MORGANTOWN, W.Va. -- A lot of the talk before Saturday's football game at Mountaineer Field was about streaks.
Beat Syracuse on homecoming, the Mountaineers figured, and they'd be at 13 consecutive home wins, only one from tying the school record. Beat the Orange and keep the Schwartzalder trophy for a ninth straight year.
Well, this might be a good time to talk about a couple of other streaks, after Syracuse - which had won only two Big East Conference road games since Miami, Virginia Tech and Boston College left for the ACC - sent the Mountaineers onto the giant mound of Big East mediocrity.
"This one's right up there for us," said Syracuse junior defensive end Mikhail Marinovich, who was part of one of the two SU fronts that had their way with WVU. "Every win is a good win, but this one ... there's a trophy involved, it's a big win. It's like a mini-bowl game for us."
The good news for the Big East - a bad football bunch in need of something positive - is that Syracuse (5-2, 2-1) seems to have finally found its pulse again under second-year alumnus Coach Doug Marrone.
That's major for a league that really could use its success from tradition-laden programs like Pitt and the Orange to vie with West Virginia.
For the Mountaineers (5-2, 1-1), however, it was a bad day to play poorly, led by quarterback Geno Smith's three interceptions and an offensive line that continues to play way short of expectations.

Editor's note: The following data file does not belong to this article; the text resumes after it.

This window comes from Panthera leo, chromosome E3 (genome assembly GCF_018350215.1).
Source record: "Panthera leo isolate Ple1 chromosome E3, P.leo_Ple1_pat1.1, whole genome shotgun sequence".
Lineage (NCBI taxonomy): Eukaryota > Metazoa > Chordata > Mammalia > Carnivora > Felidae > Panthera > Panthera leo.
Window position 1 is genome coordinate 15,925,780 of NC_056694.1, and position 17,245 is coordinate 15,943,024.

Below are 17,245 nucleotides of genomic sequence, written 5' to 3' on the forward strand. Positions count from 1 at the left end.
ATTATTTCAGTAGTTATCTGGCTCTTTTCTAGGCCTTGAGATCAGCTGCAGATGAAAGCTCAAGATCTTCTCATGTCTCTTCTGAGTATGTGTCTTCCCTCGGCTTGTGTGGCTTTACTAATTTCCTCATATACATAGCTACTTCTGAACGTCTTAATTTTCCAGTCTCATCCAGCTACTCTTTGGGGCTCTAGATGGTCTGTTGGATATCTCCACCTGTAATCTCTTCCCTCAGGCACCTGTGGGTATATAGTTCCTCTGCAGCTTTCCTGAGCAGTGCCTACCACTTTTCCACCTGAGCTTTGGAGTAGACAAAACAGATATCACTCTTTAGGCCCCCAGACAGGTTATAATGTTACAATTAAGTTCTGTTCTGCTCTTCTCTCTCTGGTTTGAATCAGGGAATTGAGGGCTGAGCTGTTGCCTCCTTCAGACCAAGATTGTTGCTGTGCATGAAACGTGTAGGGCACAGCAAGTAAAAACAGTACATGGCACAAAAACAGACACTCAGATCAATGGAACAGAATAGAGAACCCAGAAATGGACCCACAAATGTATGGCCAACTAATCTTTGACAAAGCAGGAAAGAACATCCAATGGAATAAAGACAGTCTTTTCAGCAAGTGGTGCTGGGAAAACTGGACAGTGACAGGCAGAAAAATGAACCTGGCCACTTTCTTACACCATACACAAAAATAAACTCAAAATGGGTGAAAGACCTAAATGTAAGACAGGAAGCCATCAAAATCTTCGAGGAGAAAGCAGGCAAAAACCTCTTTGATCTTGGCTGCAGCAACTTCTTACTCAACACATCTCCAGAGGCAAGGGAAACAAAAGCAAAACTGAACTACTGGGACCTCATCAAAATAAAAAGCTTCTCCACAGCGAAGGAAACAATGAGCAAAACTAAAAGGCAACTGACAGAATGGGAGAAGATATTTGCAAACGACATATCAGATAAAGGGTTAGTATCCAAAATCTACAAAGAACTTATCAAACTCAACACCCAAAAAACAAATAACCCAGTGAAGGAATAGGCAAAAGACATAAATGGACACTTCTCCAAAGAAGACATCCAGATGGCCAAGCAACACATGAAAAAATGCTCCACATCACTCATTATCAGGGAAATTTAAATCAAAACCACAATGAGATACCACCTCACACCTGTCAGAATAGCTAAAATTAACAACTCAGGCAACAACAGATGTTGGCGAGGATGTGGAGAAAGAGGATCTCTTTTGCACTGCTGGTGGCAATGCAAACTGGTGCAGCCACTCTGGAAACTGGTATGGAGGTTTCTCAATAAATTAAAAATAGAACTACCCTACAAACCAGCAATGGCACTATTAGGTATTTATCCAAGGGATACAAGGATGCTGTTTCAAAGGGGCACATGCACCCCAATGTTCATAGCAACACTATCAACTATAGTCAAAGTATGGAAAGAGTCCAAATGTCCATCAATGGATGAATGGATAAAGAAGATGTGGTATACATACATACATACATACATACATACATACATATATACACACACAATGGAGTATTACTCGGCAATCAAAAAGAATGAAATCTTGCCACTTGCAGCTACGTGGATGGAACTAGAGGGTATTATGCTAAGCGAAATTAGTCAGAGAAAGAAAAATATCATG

That line needs more than Coach Dave Johnson. It needs Johnson & Johnson.
Marrone said after the game that one key was that his team "stayed in manageable situations." A lot of that was because SU continued to be able to run the ball - 183 ground yards - against WVU's good defense even after top running back Delone Carter went out with a first-half injury.
After a 14-point first quarter, though, the Mountaineers looked like anything but the Big East favorite they had played themselves into in the first half of the season.
Streaks, you say?
OK, WVU went scoreless in three straight quarters for the first time since failing to score in the first three of a 34-7 loss at Maryland on Sept. 20, 2003. That was 92 games ago.
The last time West Virginia failed to score in the last three quarters of a game? That was on Oct. 25, 2001 - Rich Rodriguez's 3-8 team, in his first year as coach at his alma mater - in a 45-3 loss to Miami at the Orange Bowl.
That was 114 games ago - or, to put it in a different perspective - during the last autumn that Syracuse enjoyed a winning season.
"We're just trying to win football games," Marrone said of the back-to-basics mantra that drives the Orange. "We haven't been to a bowl game in a long time (2004). We haven't had a winning season in a long time. We're trying to do that."
Syracuse got away with four field goals on drives that stalled at the WVU 11, 2, 16 and 5 because a defensive coordinator (Scott Shafer) fired by Rodriguez after the coach's first forgettable season at Michigan befuddled Smith and bullied WVU's many-weapons offense.